22 September 2013

Annotated Game #105: The Caro-Kann - a dull, positional opening (?)

This final-round Slow Chess League tournament game featured an imbalanced Caro-Kann, where Black staked everything on an audacious kingside attack after the dubious decision to sacrifice two pawns coming out of the opening.  Essentially I overreacted to White's 10. Qb3, an excellent move which nonetheless could have been neutralized with a little more thought.  However, it being a Friday night after a long week of work and a glass or so of wine, I had something of a devil-may-care attitude and felt like playing actively, rather than defending a potentially worse position with objectively best moves.

White, perhaps seeking to consolidate his advantage rather than press it, soon afterwards missed the powerful 16. Ng5! which while not winning immediately would give him an overwhelming advantage.  I was then able to continue with my attacking plans, although missing the much stronger 21...Bxh2+ continuation.  (Thanks to nate23 for raising this in the post-game analysis chat.)  White's king is eventually chased across the board and material loss ensues.

Black's ability to fight for the initiative and then put together a winning attack helps illustrate the practical power of active, aggressive play.  I constantly searched for threats to make against my opponent and for ways to improve my piece positions for attacking purposes, which increased the pressure on White.  Annotated Game #104 saw a broadly similar game trajectory, in which I was able to pull out a victory after being under pressure and down material.  While the point of post-game analysis is to help avoid putting oneself in that kind of a hole during future games, it's also worthwhile to understand on a broader level what kind of play can be most effective in terms of results.  I'll share some related thoughts on chess performance vs. chess skills in a subsequent post.

[Event "Slow Swiss #8"] [Site "Chess.com"] [Date "2013.09.20"] [Round "5"] [White "TheIronFly"] [Black "ChessAdmin_01"] [Result "0-1"] [ECO "B13"] [WhiteElo "1421"] [BlackElo "1550"] [Annotator "ChessAdmin/Houdini"] [PlyCount "64"] [EventDate "2013.??.??"] [TimeControl "45"] 1. e4 c6 2. d4 d5 3. exd5 cxd5 4. c4 Nf6 5. Nf3 $5 (5. Nc3 {would enter the Panov variation.}) 5... Bg4 {I thought for a while here and decided to be experimental, rather than almost certainly enter the main Panov line with ... e6, which would transpose back after 6. Nc3. To me this was the best way to challenge the difference in move-order. Its drawback is that the bishop is away from the queenside; the effects will be seen in several moves.} 6. Nc3 e6 (6... Nc6 {would be better here for several reasons, developing the piece, freeing the Ra8 and and blocking the a4-e8 diagonal.}) 7. cxd5 (7. Qb3 { now looks pretty strong.}) 7... Nxd5 8. Be2 Be7 (8... Bb4 $5) 9. O-O O-O { played with almost no thought. I was still on automatic pilot in the opening, which is dangerous when the opening has varied from the standard.} (9... a6 { would have been the easiest way to avoid annoying threats to the b-pawn.}) 10. Qb3 {the most challenging move (and annoying for Black). I thought a good deal here and came up with several plausible options, in fact Houdini's top 3 choices (.. .Nc6, ...Nxc3 and ...Nb6) . I ended up not seeing any of their results clearly enough, however, and played an inferior move.} Nd7 $2 {Black is not going to have enough compensation for the sacrificed material.} (10... Nxc3 11. bxc3 Qc7 $11 {seems simplest. During the game I over-valued the idea of keeping the d-pawn isolated in my calculations.}) 11. Nxd5 exd5 12. Qxd5 Be6 $6 {rather than play a game where I am down a pawn and struggling the whole time, I decide to sacrifice another pawn for activity and a possible kingside attack. Did I mention I had been drinking wine prior to the game?} (12... Qb6 { would be a solid move that limits the damage.}) 13. Qxb7 Nb6 14. Qe4 $16 Re8 15. Be3 Bd6 $2 {Black abandons the defense of the diagonal in hopes of increasing his attacking potential, but this gave White a missed opportunity.} (15... Bd5) 16. Rac1 $2 {this gave Black a pawn back for free, essentially.} ( 16. Ng5 {this was pointed out in the post-game analysis by nate23.} f5 17. Qf3 Qd7 18. Nxe6 Qxe6 19. Rac1 {is one possible continuation. White's two bishops, extra two pawns and the passed central pawn, along with Black's weakened kingside, give White an overwhelming advantage.}) 16... Bxa2 $14 17. Qd3 Bd5 18. Ne5 {I thought this was a bit of a time-waster, although it does provoke a weakness on the g8-a2 diagonal which bears watching.} f6 19. Nc6 {the knight is further from the coming kingside action here, as well as being exposed to threats against it, so I was happy to see this.} Qd7 20. Na5 Re4 {perhaps not objectively best, but it seemed a good way to disrupt things and attempt to wrest the initiative away from White. The rook of course is headed for h4.} 21. Bf3 $2 {this looks superficially good but allows Black to execute the attack, even though I missed the best continuation.} (21. h3 Rh4 22. Bd2 Re8 $14) 21... Rh4 $15 (21... Bxh2+ $1 {was also pointed out by nate23 in the post-game chat. On most other moves I looked at the bishop sacrifice possibilities, but did not here, because I was fixated on the ...Rh4 idea. The general idea behind the rook move is correct, but the intermediate sacrifice gives it much more strength.} 22. Kxh2 $2 (22. Kh1 $19) 22... Rh4+ 23. Kg1 Bxf3 {and White cannot avoid mate, since the Black queen cannot be kept out of h3.}) 22. Bxd5+ Nxd5 23. f4 {this seemed like a mistake at the time, but Houdini assesses other moves as worse. White simply has no good choices.} (23. h3 Rxh3 24. gxh3 Qxh3 $17) 23... Nxf4 {I wondered here if the bishop capture would be better (Houdini says it is) but after looking at the knight capture I decided it looked fine and I did not want to take the time to work through the other variation. Lazy, or practical?} (23... Bxf4 24. Bxf4 Nxf4 25. Qb3+ {forcing Black to have to worry about his back rank} Kh8 26. Qf3 Re8 $15) 24. Bxf4 $6 ( 24. Qc4+ {I had considered this to be White's most effect move here.} Kh8 25. g3 Nh3+ 26. Kg2 Qg4 $11) 24... Bxf4 25. Rc4 $2 {I was expecting g3 here. The move is a creative attempt to hold the position together, but after Black's next move, White cannot avoid losing material while his king gets chased to the other side of the board.} (25. g3 Bxc1 26. gxh4 Bh6 27. d5 Rb8 $15 { is one probable continuation.}) 25... Bxh2+ 26. Kf2 Rf4+ 27. Ke2 Re8+ 28. Kd2 Rxf1 {this seemed the most sure way to victory, although there were better options.} (28... Qd5 $5 {forks the Na5 and g2, for example.}) 29. Qxf1 Qb5 30. b4 Bd6 {I had calculated this far before move 28 and did not see any way for White to hold out.} 31. Nc6 Bf4+ {a useful example of how my thinking process was working well by this point in the game. This non-obvious move works because of the deflection tactic. If the king moves, then Black's rook and queen penetrate with mate threats.} 32. Qxf4 Qxc4 0-1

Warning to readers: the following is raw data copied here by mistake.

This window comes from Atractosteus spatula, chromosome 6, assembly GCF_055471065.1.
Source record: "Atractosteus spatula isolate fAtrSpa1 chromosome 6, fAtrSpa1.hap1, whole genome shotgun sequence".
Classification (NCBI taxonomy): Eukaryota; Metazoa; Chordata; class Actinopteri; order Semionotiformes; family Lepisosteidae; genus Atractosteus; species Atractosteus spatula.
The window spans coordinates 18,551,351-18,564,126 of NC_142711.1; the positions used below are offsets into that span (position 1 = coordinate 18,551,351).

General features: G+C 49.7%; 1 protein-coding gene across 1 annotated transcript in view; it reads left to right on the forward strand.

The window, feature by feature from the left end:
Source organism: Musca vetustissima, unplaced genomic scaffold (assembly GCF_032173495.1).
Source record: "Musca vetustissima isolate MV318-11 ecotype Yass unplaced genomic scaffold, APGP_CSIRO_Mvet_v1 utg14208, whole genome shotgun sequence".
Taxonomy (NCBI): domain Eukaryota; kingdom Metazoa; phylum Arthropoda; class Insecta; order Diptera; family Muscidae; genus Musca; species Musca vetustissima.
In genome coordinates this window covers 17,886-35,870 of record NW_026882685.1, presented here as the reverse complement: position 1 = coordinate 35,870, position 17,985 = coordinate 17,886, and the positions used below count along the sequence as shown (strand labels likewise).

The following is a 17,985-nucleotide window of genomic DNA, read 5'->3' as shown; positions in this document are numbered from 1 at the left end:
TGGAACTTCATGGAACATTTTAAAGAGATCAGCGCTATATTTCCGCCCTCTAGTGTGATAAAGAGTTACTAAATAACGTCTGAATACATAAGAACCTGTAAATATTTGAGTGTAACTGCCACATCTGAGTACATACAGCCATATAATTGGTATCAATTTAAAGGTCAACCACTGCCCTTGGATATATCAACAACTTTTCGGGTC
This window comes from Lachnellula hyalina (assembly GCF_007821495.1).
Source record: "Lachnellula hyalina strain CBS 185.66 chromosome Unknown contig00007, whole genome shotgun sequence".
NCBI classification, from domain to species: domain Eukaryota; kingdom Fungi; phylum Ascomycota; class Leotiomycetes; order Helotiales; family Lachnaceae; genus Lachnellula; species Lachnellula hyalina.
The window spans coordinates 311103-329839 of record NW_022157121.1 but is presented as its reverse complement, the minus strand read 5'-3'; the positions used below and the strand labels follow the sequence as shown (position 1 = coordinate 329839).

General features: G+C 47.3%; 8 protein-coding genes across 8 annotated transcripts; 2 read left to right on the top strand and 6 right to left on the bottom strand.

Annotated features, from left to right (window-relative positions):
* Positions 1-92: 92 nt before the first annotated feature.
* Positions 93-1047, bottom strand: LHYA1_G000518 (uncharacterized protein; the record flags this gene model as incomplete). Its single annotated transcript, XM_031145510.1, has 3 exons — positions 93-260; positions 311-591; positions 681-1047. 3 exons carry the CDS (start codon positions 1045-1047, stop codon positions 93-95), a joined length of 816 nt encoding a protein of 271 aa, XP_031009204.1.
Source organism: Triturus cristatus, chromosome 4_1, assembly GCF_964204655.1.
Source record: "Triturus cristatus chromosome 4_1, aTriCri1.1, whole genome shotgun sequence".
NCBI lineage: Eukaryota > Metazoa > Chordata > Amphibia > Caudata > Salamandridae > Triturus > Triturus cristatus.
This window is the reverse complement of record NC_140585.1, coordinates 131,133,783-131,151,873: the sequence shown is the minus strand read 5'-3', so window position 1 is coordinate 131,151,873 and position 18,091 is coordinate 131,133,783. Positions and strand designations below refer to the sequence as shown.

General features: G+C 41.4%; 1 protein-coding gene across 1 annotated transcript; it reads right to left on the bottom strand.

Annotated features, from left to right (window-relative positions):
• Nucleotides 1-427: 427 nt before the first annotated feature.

1 comment:

  1. I just started reading your blog this morning. It is great. I think we are in very similar places as far as looking to improve. I noticed in this game on move 8.....Be7 a developing move. This can't be bad and Bb4 is implying you are willing to exchange the bishop for knight giving up the bishop pair. I never would do that either without compensation. I've been reading the Jerry Silman books on imbalances and it appears there is an imbalance here in pawn structure. Not to be mistaken for a weakness according the Silman, just a difference to design a plan around. The state of the pawn structure shows and isolated d-pawn for white and to work against it Silman suggests black should first control the square in front of it, the d5 square. Then exchange some minor pieces and leave at least the queen and a rook to win it. White needs to keep the minor pieces on the board so their dynamic potential (increased potential activity due to the open/half open files around it) can compensate for the potential weakness of the isolated pawn. White needs to do something with the activity or be able to support the pawn push.

    I am a hopefully improving intermediate player and this is only my interpretation of the Silman lesson. To the diagram after 8. Be2 from white. Right now, it's black to move and the knight on b8 or the bishop on f8 should be developed. To go with the black plan of controlling d5, the f8 bishop (dark squared bishop) can not directly influence that square, but it can take away a white piece that can, the c3 Knight. That's why I like Bb4, not just because it develops a piece, but it could be useful in the overall plan against the isolani.

    Now we have to look at what will happen if the question is put to the bishop either with 9. 0-0 or 9. a3. Say white responds to 8...Bb4 with 9. 0-0. 9....Bxc3, 10. bxc3. This ruins the plan on the isolated pawn, but there's more. Now white has a backward c-pawn and an isolated a-pawn.

    Silman suggests control the square in front of a backward pawn as well. As long as c3-c4 can be prevented and c4 can be controlled by black, the backward c-pawn should give black winning chances in the endgame. If it can advance safely, black gains nothing and gives white the bishop pair.